He has been detained since 1996 for supporting the rights of the ethnic people of Inner Mongolia. His wife, who is allowed to see him just twice a year, fears for his health. He is kept in solitary confinement all the time and cannot receive food or books from home.
Beijing (AsiaNews/Agencies) – The wife of a jailed Mongolian dissident, Hada, yesterday said his health had “seriously deteriorated” since he was imprisoned in 1996. She urged the world not to forget him and to pressure Beijing to set him free.
Hada was arrested in 1996 in northern Inner Mongolia and sentenced to 15 years in jail for “separatism and spying” and for supporting the Southern Mongolian Democratic Alliance that protects the rights of China’s ethnic Mongolians.
His wife, Xinna, told a foreign news agency: “He is not being treated well. He is ill and had aged and weakened visibly the last time I saw him. He is not even allowed to receive the food, books or newspapers I send him… He doesn’t even have the right to read”. Hada cannot even receive telephone calls; he is kept in solitary confinement and is not allowed to communicate with other ethnic Mongolian detainees in Chifeng prison in Inner Mongolia, which is hundreds of km east of Hohhot where he used to live with Xinna, running a Mongolian book shop. His wife is allowed to visit him only twice a year.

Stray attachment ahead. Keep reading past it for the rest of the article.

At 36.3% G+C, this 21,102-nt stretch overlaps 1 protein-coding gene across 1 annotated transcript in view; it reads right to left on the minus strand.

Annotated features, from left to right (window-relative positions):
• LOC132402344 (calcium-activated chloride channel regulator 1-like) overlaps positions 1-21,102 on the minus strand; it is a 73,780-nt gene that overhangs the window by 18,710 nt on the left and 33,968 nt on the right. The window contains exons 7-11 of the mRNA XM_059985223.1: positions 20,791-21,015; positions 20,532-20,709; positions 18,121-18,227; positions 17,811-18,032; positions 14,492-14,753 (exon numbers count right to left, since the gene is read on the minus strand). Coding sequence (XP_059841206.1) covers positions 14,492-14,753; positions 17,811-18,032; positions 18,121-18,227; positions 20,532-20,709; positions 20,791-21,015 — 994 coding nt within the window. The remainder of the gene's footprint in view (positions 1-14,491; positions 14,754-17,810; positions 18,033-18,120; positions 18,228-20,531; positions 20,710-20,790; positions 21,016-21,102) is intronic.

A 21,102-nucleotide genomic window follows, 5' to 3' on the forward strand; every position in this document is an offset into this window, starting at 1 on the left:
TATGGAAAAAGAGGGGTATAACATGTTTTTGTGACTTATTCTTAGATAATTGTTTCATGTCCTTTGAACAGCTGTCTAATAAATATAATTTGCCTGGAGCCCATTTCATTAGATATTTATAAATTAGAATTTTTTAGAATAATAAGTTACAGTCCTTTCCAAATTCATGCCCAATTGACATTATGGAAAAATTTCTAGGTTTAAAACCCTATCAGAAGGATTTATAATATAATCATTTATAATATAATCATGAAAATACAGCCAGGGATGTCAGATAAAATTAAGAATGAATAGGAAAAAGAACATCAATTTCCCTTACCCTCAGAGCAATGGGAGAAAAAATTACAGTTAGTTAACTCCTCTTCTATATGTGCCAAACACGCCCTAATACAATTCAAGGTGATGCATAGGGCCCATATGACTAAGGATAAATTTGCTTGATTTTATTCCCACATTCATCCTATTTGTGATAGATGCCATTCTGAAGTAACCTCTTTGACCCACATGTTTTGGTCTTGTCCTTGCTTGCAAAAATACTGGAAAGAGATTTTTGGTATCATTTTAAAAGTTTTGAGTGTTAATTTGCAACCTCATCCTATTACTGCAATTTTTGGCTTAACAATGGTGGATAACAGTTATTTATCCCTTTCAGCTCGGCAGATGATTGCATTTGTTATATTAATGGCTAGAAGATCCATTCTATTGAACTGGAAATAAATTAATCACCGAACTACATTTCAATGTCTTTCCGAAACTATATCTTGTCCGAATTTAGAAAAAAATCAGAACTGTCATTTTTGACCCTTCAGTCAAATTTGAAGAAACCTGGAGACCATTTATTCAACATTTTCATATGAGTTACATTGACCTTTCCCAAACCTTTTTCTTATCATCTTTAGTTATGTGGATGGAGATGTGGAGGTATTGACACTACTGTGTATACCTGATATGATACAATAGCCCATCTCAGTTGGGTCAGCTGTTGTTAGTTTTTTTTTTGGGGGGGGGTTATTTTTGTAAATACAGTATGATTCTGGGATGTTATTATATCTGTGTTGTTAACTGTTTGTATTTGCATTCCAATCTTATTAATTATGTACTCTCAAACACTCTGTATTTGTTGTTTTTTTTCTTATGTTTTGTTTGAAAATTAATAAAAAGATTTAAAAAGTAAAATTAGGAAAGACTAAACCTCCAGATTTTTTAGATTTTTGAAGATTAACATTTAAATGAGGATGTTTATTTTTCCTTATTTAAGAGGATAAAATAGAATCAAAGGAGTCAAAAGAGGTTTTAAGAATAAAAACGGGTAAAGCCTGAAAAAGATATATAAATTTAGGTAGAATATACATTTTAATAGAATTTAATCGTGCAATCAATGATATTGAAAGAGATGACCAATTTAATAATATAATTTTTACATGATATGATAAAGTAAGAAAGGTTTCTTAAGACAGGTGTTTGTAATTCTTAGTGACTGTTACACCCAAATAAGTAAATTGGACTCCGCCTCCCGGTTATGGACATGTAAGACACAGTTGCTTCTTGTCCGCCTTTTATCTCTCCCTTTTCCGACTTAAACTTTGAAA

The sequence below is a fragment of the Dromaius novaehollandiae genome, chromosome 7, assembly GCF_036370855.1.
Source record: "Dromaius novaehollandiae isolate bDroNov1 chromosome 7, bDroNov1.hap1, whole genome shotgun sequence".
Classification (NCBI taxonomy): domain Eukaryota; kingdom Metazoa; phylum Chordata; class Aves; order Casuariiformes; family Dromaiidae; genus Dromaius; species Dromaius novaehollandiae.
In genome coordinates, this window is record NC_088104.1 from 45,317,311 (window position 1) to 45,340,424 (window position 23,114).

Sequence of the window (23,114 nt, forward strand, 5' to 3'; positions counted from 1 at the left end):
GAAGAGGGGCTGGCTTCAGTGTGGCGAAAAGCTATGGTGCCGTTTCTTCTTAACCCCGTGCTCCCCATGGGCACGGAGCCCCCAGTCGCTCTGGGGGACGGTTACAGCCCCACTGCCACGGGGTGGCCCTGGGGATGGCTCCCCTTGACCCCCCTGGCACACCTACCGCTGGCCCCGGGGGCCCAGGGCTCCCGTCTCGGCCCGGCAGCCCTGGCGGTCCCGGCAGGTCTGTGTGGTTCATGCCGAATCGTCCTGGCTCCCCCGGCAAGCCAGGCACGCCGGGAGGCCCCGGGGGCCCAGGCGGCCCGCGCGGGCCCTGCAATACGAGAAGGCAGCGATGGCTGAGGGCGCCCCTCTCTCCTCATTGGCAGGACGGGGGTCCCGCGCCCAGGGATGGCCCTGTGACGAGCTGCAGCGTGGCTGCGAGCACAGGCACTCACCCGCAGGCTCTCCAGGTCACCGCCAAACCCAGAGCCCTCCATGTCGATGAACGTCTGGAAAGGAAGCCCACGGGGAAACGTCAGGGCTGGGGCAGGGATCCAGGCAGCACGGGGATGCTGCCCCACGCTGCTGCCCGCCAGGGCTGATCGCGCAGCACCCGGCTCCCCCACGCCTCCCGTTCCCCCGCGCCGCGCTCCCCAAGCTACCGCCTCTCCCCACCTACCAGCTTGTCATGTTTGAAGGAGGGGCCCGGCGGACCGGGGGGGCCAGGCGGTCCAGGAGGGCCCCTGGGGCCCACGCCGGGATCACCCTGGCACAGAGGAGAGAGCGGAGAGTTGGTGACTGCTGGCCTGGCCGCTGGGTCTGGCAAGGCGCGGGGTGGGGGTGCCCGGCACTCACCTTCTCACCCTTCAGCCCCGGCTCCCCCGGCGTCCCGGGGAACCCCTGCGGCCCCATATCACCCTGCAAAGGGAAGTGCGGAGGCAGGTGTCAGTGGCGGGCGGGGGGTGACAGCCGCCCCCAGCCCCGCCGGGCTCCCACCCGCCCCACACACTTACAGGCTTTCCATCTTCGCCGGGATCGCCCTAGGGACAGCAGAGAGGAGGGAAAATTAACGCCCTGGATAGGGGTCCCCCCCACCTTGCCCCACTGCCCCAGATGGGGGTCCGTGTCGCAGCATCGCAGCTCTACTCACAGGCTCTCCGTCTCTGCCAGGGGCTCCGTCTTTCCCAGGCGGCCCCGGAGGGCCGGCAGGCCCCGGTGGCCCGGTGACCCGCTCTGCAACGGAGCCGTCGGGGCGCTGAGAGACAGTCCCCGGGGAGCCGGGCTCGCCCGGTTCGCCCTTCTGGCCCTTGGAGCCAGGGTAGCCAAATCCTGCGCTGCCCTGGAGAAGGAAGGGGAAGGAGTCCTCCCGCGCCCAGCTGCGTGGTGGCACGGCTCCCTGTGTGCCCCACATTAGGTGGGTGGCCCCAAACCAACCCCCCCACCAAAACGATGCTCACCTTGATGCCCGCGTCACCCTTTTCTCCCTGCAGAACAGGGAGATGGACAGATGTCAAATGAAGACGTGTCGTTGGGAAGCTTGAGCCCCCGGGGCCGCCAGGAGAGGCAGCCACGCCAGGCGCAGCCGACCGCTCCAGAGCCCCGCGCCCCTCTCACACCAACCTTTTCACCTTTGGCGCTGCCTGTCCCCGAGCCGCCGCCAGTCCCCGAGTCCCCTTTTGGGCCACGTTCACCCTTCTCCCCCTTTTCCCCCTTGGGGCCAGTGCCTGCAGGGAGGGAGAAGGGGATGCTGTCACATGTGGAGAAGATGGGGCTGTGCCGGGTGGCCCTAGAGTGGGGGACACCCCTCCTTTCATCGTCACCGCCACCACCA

Amnesty International considers Hada a prisoner of conscience and has expressed “fear” about his health and that he has been tortured.
On paper, Inner Mongolia is granted considerable autonomy but in reality, Beijing exercises rigid control there, not least because of fears of ethnic protest.
“China continues to lock up people from ethnic minorities as it has done for decades. People are still dying in jail,” Xinna said. “I have written so many letters to President Hu Jintao and I have never received a response. We need the support of the media and human rights groups” to make sure this case is not forgotten. Xinna herself was arrested twice but never formally charged. The police “frequently” carry out checks in her store. The last time was in November when police raided the shop and confiscated books on the pretext that they were searching for pirated copies.
“It’s been better in the last two years, since the foreign press started paying attention to this case. But they watch me all the time,” she added, pointing to an unmarked car with blacked-out windows parked across the street.